I'm given to understand that there are people for whom editing is a delight. Writers who enjoy the process of taking their rough work, and sprucing it up until it looks just the way they want it to, like some sort of Martha Stewart of the fiction world. Samuel Johnson, a man never at a loss for something to say, wrote "Read your own compositions, and when you meet a passage which you think is particularly fine, strike it out" Which makes one wonder what exactly he left out, as a grant many of the things he wrote were quite fine. But in any case, it suggests he was more than willing to do a mass of editing and suffer the indignities of removing passages he quite approved of, all that sort of thing.
I am not one of those people. I never have been, and I rather doubt I ever will be. I enjoy the end result well enough: looking at a book or story after its been fixed up is very pleasant indeed. Sometimes the changes have been small but meaningful; sometimes they're large and impressive; but in any case they are there, and especially to the author they're usually quite noticeable. But it's much like the process of taking a very long flight, or of making a wildly complicated meal. While the end result is grand, getting there is not, as they say, half the fun. It's all work, unpleasant and grinding and disagreeable.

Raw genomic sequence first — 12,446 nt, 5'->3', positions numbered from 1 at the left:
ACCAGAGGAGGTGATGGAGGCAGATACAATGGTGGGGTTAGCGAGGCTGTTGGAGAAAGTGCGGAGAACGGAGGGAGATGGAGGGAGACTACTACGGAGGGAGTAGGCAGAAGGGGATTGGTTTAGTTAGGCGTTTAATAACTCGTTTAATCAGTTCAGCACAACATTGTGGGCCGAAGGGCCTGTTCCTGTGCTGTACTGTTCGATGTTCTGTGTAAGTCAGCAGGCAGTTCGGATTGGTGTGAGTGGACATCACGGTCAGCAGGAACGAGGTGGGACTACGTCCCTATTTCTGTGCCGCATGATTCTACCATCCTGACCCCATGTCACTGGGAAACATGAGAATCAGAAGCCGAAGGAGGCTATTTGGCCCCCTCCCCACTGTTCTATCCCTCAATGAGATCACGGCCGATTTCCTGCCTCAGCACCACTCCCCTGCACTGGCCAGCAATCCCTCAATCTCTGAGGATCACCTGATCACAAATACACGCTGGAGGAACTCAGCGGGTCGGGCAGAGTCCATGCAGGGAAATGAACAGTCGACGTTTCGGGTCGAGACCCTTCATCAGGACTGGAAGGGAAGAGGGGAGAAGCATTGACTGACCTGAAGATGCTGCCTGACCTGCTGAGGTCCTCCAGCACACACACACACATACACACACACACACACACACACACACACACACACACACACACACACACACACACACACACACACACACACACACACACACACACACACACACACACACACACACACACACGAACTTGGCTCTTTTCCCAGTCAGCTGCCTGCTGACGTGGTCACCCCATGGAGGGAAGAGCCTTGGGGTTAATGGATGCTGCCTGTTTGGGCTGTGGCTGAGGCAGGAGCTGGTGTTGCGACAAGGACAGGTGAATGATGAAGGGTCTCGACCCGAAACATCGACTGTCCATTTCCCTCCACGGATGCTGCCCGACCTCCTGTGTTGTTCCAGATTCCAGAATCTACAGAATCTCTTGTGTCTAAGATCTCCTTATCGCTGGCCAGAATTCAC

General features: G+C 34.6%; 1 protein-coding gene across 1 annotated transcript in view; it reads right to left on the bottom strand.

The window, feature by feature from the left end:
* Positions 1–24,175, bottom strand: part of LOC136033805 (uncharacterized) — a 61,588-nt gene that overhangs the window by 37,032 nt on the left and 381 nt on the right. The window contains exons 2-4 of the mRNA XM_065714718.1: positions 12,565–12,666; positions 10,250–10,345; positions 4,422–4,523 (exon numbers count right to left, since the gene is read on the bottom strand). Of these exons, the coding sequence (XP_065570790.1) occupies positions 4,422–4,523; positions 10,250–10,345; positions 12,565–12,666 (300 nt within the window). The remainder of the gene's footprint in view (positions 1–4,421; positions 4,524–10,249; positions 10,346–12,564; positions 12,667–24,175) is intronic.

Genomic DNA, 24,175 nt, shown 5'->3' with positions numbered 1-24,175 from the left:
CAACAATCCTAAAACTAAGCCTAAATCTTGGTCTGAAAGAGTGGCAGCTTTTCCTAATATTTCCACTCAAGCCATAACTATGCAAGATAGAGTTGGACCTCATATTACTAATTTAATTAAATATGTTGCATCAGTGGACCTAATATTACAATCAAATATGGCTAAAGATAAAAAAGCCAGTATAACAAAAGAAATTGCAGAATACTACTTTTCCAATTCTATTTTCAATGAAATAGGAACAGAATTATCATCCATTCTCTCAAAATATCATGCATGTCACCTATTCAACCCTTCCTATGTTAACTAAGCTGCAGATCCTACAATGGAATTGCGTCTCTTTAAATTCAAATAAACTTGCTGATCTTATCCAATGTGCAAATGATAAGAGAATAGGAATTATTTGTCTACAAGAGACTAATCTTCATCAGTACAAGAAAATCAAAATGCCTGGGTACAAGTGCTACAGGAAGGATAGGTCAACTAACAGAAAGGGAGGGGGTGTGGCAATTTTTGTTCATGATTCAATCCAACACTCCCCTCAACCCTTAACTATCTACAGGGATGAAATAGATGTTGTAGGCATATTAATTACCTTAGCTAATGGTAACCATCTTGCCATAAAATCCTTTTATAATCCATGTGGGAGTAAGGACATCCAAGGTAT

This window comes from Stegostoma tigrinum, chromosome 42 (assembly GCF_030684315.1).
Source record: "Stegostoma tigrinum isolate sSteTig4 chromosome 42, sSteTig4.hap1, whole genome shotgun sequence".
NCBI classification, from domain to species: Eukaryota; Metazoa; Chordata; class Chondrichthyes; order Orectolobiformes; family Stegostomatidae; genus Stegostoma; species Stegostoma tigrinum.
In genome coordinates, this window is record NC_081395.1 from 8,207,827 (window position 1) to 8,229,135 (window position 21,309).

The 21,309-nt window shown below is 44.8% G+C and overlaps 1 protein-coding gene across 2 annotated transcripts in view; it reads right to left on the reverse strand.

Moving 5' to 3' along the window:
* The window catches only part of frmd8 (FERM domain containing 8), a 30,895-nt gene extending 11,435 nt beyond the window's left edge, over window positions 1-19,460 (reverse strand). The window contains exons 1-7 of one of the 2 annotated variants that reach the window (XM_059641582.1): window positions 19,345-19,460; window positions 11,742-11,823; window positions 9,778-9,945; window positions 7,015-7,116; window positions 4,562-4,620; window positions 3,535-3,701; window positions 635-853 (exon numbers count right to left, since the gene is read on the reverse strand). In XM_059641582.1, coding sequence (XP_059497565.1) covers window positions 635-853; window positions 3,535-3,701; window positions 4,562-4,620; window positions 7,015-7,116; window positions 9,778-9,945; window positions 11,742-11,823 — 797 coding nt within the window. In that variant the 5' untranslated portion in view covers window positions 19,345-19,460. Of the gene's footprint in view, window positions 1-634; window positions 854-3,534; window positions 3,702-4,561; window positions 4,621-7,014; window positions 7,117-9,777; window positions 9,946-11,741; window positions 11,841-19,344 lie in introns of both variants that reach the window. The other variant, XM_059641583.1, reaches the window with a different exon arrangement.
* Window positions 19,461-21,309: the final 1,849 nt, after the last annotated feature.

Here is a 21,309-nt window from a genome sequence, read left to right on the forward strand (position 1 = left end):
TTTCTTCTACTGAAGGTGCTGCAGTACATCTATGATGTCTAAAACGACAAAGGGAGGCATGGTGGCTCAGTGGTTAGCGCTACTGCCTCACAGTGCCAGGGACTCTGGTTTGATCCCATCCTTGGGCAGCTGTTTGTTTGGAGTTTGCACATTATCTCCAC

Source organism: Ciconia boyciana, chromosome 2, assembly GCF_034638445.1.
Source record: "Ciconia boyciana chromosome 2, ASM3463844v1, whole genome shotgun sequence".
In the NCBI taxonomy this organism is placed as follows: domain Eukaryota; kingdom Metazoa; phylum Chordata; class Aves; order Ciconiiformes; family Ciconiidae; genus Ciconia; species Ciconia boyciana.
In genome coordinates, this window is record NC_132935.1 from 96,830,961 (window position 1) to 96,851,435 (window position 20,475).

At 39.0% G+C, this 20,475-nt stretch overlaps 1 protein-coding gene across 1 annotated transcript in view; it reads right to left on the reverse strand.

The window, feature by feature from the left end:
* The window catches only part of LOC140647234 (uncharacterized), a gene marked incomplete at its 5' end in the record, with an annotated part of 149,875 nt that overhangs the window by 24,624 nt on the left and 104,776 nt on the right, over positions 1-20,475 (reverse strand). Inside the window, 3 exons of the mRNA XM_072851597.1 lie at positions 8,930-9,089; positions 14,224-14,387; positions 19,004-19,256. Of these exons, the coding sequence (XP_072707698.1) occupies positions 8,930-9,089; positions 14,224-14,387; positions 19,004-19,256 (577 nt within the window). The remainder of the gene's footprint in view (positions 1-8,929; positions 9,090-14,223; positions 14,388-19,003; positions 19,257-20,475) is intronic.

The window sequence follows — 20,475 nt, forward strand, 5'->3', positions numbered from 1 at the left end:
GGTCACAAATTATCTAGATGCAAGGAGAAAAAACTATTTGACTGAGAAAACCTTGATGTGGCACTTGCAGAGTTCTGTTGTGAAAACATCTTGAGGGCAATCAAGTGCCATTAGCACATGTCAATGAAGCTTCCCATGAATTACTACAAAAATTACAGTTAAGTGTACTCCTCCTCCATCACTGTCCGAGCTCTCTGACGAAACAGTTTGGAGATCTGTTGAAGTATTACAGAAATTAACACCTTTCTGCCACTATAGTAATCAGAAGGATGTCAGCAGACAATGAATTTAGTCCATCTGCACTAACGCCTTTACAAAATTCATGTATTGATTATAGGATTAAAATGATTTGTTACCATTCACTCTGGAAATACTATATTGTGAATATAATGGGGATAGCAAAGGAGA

Whenever confronted with an editorial statement, my first reaction is, well, reactionary. I bluster. I huddle round my poor defenseless words like a broody hen around her eggs. I metaphorically hold my breath until I turn blue, in hopes that the nasty comments will just give up and go away. They don't, of course; being written, they have no concern for my tantrums and egotism, and they wait patiently for the storm to pass. After a bit, I discover that the comments are almost always justified; a few may be a matter of taste rather than serious contextual issues, and taste can go one way or the other, but that isn't very common. Really, one almost always discovers that any editorial note, given by almost anyone at all, has some substance. That's the first hard part of editing: just looking at all those notes, and realizing that each one attaches to something one has written, and proclaims it broken and defective. Which it almost assuredly is.
So then one must change things up. How much to change, though? Sometimes a note is quite helpful: it will state what the problem is clearly, and succinctly describe what needs to be fixed, perhaps even telling one how to fix it. This is uncommon, however. A writer will usually be faced with something vague. "This is awkward" is a common one, or "Please revise for clarity". Both of these are perfectly acceptable notes, of course, but they leave the author a bit stumped at times. A read through of the offending bit may get the author to think that there is awkwardness or lack of clarity, but the writer is the least likely person to see such things, and at times won't be able to figure out what the editor is talking about. Poor fellow, he will then still make changes, because there's a note, but perhaps not for the best. Too obvious instead of too obscure; jarringly simple language; broken sentence structure. I've made bad changes, and will again, I'm sure, and it's not the editors fault for unclear notes, but my own for failing to see my own faults.